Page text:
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Coronavirus (COVID-19): updates and advice, including help if you are struggling financially

Prevent and deal with low moods

It's normal to have days where you feel down or in low mood. Isolating or working from home for prolonged periods could make these feelings stronger.

When your mood is low, finding motivation to do things can be challenging and we tend to do less, getting into a negative cycle; the less we do, the less we want to do, the worse our mood gets. In order to break this cycle and feel better, we are encouraged to do more activities, socialise more, get fresh air, exercise and find new hobbies. Some of these activities we are now restricted with. So, what could you do instead? 

Connect with people

Being isolated and stuck inside can cause low mood in anyone. As a species we are social creatures and thrive on interactions with people. 

Connect with people as much as you can by phone, video app, or social media. Again, be mindful that you are positively connecting with people and information.

Reduce social media time if it's adding to your feeling of low mood.

Read the Connect section of the 5 ways to wellbeing.

Keep busy

Even though you can only go outside once a day, there are plenty of things to keep you occupied that can be done in the home. Keeping busy can help you feel productive which gives you a sense of purpose and wellbeing, and it allows less time for focusing on how low you feel.

Make a list of 10 things you could do at home, like hobbies, work or decorating that will give you a sense of purpose.

Read through these 5 ways to wellbeing sections for more tips:

Create a routine

Stick to existing routines where possible. Go to bed and get up at your normal time, get dressed and try to eat at your normal mealtimes.

Read the working from home section of our toolkit to explore how to get the best out of it.

Avoid unhelpful behaviours

When we feel low, we can often default to behaviours that make us feel worse, and these are an easy pattern to fall into when isolated at home.

Activities like staying in your pyjamas all day, watching a lot of TV, doing no exercise or drinking more alcohol can all add to low mood if done regularly. Do you do any of these? What could you try and stop? 

Go outside

Try to get some time outside every day; we're allowed out once a day after all! Ideally incorporate some exercise, but just sitting outside with a cuppa if you are lucky enough to have a garden can help your mood. If you don’t have a garden, opening your window can give you a welcome breath of fresh air.

Restrict your reading about coronavirus

It's good to stay informed, but too much information or stories that make the situation worse can increase your feeling of low mood. Stick to respected sources such as the BBC and limit how often you read information.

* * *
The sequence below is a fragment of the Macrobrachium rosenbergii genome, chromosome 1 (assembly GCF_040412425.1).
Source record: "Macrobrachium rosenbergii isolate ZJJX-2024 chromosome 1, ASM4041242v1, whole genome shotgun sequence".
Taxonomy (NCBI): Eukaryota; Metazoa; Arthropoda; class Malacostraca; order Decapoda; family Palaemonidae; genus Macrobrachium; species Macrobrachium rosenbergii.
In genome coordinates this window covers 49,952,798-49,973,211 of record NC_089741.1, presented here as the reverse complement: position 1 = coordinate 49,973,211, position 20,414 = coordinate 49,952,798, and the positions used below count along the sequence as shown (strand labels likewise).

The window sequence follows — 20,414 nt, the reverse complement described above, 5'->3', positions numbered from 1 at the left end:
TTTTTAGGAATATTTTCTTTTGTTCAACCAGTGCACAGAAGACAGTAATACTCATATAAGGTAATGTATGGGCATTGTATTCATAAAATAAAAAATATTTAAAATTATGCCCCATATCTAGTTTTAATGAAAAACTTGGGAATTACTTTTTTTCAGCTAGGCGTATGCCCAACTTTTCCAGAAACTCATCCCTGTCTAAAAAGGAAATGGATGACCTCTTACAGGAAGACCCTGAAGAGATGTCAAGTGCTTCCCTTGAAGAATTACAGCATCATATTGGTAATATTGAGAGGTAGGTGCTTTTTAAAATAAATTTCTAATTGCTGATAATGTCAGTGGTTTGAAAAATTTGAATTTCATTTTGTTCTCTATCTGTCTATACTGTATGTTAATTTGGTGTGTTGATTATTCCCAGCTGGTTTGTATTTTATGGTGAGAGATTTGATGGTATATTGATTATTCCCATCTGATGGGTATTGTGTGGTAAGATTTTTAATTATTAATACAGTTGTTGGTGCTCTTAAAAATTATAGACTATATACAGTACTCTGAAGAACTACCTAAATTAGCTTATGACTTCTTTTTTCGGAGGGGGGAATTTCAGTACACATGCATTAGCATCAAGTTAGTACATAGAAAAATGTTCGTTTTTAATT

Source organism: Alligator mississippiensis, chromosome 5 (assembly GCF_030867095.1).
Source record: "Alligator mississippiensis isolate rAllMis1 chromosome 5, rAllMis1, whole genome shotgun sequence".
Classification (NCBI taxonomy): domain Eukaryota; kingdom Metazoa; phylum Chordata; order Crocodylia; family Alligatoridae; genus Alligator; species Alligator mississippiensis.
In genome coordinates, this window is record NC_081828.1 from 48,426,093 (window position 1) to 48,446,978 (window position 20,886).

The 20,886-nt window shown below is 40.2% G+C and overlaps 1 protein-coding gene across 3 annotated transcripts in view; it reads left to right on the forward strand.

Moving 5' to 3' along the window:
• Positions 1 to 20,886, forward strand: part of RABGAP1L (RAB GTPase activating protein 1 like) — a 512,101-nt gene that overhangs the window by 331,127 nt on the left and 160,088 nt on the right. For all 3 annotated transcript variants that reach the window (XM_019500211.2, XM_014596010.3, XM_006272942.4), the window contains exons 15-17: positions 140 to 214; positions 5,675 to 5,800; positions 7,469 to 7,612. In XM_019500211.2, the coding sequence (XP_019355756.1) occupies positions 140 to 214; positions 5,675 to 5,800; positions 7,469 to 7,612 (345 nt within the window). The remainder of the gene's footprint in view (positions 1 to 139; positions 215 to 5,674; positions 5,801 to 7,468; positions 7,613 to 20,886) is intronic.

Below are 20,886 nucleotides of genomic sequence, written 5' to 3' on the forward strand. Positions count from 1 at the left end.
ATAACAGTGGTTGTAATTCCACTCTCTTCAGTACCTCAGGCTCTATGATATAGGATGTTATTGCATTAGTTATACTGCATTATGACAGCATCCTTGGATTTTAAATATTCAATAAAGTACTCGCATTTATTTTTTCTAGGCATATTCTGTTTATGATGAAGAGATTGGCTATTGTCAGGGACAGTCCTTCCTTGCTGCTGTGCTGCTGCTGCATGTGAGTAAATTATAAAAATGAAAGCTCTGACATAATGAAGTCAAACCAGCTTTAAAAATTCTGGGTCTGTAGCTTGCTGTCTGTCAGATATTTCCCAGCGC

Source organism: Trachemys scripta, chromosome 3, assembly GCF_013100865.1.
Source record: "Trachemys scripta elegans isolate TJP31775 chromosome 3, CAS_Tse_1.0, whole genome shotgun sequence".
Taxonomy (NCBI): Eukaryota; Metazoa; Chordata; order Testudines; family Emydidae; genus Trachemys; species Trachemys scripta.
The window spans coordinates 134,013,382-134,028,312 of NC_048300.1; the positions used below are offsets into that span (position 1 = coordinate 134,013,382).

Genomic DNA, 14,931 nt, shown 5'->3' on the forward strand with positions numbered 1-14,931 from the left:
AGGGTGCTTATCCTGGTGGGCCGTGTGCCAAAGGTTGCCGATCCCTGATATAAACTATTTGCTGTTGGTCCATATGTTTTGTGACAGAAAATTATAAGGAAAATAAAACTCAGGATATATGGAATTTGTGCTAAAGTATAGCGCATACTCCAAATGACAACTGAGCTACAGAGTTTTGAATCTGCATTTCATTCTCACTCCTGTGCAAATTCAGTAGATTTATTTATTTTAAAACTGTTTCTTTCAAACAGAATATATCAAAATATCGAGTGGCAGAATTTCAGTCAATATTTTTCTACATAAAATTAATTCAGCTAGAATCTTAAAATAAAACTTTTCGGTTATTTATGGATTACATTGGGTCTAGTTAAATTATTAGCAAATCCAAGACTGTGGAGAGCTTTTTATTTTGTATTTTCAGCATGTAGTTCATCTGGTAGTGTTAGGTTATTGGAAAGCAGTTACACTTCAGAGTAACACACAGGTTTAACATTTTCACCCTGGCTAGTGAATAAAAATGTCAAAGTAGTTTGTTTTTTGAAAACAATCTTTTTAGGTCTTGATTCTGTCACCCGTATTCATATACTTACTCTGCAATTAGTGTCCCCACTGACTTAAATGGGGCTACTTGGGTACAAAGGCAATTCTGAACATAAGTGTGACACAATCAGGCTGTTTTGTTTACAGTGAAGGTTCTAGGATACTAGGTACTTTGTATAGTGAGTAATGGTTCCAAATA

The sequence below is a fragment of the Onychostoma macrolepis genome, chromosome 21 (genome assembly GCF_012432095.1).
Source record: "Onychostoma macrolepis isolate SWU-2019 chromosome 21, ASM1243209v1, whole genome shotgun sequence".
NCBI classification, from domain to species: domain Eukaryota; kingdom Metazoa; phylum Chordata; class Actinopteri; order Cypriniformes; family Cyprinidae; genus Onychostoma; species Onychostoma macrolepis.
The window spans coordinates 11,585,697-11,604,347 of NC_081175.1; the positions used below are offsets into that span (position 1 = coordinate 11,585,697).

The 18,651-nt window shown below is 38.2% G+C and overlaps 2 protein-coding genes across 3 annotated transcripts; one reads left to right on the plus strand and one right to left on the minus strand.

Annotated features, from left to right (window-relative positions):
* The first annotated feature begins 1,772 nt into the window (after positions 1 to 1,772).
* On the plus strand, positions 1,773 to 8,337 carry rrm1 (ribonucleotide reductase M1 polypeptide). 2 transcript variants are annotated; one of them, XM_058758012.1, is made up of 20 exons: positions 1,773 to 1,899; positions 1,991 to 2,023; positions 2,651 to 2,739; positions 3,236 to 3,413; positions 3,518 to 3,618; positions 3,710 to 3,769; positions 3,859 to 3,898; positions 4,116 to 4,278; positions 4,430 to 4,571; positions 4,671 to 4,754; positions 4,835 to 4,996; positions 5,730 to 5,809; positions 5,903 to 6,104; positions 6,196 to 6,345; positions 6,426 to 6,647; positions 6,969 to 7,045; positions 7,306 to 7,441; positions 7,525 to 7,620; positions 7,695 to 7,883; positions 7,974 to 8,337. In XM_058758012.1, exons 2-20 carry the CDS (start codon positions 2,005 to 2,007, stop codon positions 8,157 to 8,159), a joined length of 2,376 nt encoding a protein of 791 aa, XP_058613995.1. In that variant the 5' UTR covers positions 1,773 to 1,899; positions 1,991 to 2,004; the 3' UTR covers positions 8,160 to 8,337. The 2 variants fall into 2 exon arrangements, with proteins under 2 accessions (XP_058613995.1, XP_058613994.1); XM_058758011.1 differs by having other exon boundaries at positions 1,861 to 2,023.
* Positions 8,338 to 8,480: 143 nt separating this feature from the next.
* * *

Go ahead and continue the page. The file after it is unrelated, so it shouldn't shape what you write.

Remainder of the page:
Self-care

It's simple, but often the thing we put last. Take care of yourself! Make a list of nice things you can do for yourself whilst at home and try to do one each day. Have that relaxing bath, read that book, binge that TV boxset…you’re important too. Ultimately, be gentle with yourself too. It is a difficult time, but it will come to an end.

Other ways for you to improve your feelings of low mood

Our own employee wellbeing offer

Dorset Council offers a talking therapy package, including cognitive behaviour therapy. Don’t forget, for wellbeing advice and guidance, whether as an individual, manager or colleague:

Mental Health First Aid Champions

Many people within Dorset Council have been trained in Mental Health First Aid. As a first port of call these champions can support anyone struggling with their mental health by providing a confidential listening ear and signposting to the appropriate support, both in and outside of the workplace. 

Connections

If you, or someone you care about, are feeling overwhelmed with emotions like sadness, depression, or anxiety, or feel like you want to harm yourself or others, call 0300 123 5440 Connections Help Line orvisit the Dorset Healthcare website.

Samaritans

At times of emotional distress it's common to experience thoughts about harm to yourself or to or from others. If you have experienced thoughts like this, it’s important to act. Contacting your GP is advisable in the first instance.

Alternatively, the Samaritans offer a 24 hour listening service, free from any phone: 116 123 or email jo@samaritans.org.

NHS

The NHS have:

Mental health support from other organisations

Read the guidance on looking after your mental health during coronavirus outbreak from the Mental Health Foundation.

Find useful advice on self-care and managing depression from The Blurt Foundation.

Follow this free 8 week course to help you overcome low mood from Living Life to the Full.

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